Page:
13 But I do not want you to be ignorant, brethren, concerning those who have fallen asleep, lest you sorrow as others who have no hope.
14 For if we believe that Jesus died and rose again, even so God will bring with Him those who sleep in Jesus.
15 For this we say to you by the word of the Lord, that we who are alive and remain until the coming of the Lord will by no means precede those who are asleep.
fallen asleep (v.13) — John 11:11-15 — referring to the death of the body, the time between physical death and the physical resurrection. The soul doesn’t sleep but goes immediately to be with the Lord when the believer dies (2 Corinthians 5:8; Philippians 1:23)
those who have fallen asleep (v.13) — tense is “that are lying asleep” — The Thessalonian believers were apparently expecting the Lord to return at any moment and were concerned about one or more of their congregation who had died after Paul left. — 1 Corinthians 15:20
The object of the metaphor is to suggest that as the sleeper does not cease to exist while his body sleeps, so the dead person continues to exist despite his absence from the region in which those who remain can communicate with him, and that, as sleep is known to be temporary, so the death of the body will be found to be. Sleep has its waking, death will have its resurrection.
When the physical frame of the Christian, “the earthy house of our tabernacle,” 2 Corinthians 5:1, is dissolved and returns to the dust, the spiritual part of his highly complex being, the seat of personality, departs to be with Christ.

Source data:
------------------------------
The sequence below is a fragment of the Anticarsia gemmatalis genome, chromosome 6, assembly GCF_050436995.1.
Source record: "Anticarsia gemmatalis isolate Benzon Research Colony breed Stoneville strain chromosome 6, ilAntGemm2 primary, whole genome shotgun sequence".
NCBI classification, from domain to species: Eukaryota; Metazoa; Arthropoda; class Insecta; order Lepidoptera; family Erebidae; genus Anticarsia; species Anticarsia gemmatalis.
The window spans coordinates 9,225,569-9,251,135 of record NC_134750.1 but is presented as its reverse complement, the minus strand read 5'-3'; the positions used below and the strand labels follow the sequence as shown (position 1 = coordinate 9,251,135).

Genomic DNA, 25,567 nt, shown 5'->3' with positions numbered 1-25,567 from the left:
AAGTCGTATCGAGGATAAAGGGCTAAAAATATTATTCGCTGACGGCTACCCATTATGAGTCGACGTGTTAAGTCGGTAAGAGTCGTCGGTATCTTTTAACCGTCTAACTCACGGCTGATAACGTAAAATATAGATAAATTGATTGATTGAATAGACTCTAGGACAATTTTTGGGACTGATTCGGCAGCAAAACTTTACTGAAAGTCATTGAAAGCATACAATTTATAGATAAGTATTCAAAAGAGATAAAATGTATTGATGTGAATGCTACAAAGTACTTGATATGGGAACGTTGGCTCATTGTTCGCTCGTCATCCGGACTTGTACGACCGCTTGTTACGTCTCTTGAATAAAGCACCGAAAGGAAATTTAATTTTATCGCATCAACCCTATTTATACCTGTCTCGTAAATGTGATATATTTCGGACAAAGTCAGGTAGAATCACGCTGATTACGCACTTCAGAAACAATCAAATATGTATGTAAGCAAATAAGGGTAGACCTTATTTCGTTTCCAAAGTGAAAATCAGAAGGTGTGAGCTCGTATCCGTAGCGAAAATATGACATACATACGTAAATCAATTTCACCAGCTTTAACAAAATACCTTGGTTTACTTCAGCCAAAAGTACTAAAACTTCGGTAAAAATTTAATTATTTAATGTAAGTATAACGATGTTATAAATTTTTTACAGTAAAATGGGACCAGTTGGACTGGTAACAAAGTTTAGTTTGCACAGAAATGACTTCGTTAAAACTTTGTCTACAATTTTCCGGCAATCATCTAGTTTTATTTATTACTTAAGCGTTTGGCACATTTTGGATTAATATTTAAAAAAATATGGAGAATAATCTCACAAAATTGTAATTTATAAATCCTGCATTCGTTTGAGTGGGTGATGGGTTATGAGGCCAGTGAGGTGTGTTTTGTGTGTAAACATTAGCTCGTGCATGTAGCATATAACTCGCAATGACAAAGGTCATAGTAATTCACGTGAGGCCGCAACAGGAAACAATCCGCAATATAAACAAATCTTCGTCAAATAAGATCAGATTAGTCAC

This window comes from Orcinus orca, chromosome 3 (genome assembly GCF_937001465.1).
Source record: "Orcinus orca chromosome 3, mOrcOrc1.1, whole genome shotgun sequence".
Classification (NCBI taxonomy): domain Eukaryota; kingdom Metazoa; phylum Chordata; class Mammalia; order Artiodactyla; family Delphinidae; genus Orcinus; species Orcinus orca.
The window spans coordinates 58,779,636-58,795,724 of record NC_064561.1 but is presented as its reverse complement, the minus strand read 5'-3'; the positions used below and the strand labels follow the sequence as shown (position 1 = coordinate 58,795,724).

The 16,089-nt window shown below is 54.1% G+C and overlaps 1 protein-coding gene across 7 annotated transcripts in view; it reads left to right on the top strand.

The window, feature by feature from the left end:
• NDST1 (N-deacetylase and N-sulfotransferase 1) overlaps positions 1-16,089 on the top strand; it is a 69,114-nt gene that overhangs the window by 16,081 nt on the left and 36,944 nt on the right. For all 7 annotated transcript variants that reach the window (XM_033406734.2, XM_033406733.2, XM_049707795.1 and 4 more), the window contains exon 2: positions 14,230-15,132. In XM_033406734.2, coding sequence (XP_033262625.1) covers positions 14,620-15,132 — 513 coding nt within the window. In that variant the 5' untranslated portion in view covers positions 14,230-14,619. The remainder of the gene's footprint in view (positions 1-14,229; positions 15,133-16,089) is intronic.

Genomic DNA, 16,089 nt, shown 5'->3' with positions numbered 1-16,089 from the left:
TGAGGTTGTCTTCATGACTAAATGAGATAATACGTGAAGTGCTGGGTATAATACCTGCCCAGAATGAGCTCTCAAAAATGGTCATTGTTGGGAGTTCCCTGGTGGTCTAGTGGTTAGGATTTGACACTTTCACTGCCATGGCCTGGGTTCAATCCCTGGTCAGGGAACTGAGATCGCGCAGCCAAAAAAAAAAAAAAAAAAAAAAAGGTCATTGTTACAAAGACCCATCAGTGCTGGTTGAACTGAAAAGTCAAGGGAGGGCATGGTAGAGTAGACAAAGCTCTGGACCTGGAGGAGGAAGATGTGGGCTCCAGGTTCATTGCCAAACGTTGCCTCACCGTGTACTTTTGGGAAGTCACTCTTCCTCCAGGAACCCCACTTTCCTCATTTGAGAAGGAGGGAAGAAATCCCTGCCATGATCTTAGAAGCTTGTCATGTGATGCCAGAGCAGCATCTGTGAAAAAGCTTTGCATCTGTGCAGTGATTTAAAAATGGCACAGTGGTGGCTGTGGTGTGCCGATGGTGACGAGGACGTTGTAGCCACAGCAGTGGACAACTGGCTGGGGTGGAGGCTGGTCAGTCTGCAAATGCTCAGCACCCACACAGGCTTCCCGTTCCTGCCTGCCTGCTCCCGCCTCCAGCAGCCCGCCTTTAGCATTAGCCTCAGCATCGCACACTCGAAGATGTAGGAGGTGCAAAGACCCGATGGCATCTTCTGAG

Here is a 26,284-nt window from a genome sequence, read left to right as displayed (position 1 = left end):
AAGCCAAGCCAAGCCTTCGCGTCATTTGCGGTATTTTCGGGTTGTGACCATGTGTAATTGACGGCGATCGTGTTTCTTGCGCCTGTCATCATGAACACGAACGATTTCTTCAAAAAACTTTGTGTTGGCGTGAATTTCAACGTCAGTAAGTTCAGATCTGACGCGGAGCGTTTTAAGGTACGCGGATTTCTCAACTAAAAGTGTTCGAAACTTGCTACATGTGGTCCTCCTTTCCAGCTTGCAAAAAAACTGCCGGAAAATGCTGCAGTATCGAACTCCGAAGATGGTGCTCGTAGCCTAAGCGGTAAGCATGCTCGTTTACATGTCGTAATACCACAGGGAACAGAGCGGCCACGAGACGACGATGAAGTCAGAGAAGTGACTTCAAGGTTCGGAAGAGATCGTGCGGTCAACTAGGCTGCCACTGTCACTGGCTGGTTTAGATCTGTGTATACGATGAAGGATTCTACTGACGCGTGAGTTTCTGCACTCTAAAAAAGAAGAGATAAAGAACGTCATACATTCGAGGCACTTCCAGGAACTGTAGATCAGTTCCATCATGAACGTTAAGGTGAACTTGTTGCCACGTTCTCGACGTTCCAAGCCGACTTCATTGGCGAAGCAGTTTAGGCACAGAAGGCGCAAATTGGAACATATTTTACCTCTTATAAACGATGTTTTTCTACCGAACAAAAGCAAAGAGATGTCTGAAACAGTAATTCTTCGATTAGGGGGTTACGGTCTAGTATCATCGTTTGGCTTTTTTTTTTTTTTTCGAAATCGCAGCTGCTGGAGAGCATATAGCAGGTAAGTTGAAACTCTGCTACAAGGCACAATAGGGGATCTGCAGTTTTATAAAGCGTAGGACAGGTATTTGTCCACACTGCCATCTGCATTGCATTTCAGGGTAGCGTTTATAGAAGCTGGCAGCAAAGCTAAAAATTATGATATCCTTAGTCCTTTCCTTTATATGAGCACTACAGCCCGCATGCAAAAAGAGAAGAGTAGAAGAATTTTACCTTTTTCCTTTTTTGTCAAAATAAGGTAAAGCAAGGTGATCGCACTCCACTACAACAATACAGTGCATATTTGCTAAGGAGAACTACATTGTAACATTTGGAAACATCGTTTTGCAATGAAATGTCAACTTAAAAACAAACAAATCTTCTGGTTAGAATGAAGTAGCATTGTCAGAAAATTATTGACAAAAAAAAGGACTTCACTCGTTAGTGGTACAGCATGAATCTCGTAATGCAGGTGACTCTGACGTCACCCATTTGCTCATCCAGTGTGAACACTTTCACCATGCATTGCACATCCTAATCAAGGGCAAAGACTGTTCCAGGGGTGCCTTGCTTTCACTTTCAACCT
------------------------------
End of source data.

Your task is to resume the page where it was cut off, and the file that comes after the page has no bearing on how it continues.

The “unclothed,” or “naked,” (2 Corinthians 5:3-4) state of the believer is not final, for man without the body is not complete. When “this corruptible,” the decayed and crumbled body, “shall have put on incorruption,” then, but not till then, shall the victory of Christ over death be manifestly complete (1 Corinthians 15:54-57).
The early Christians adopted the word koimeterion (which was used by the Greeks of a rest house for strangers) for the place of interment of the bodies of their departed; thence the English word “cemetery” = “the sleeping place,” is derived. — Vine, pages 62-63.
a) the separation of the spiritual from the material part of man, i.e., of the soul from the body, and the consequent cessation of the functions of the latter and its disintegration into dust: Adam’s body died at the age of 930 years (Genesis 3:19; 5:5; cp. Acts 5:10. Death, in this sense, is an experience that awaits men (Hebrews 9:27).
b) the separation of man from God, cp. Romans 8:6: Adam died in the day (i.e., when, cp. Ezekiel 33:12) he disobeyed God (Genesis 2:17), and all mankind “descended from Adam by ordinary generation” are born in the same state of separation from God.
Death is the opposite of life. Said of man, life is never = existence; death is never = nonexistence. It is stated explicitly that God created man, i.e., called man into existence (Genesis 1:27), but Scripture nowhere states that man will ever cease to exist. — Vine, page 64.
Verse 14 reads “if we believe, as we do, that Jesus died and rose again, even so we believe also that …”
those who sleep (v.14) = tense is “fell asleep”
in Jesus (v.14) = through Jesus — “those who fell asleep will God, through Jesus, bring with Him,” i.e. with Jesus. — Vine, page 66
by (v.15) = on the authority of
word of the Lord (v.15) — Paul is referring to a new, direct revelation to him from God. There is no previously-written passage of Scripture that can be a source of what Paul is about to say. That’s why, in 1 Corinthians 15:51, he refers to this truth as a “mystery.”
precede (v.15) — with the sense of “have any advantage over”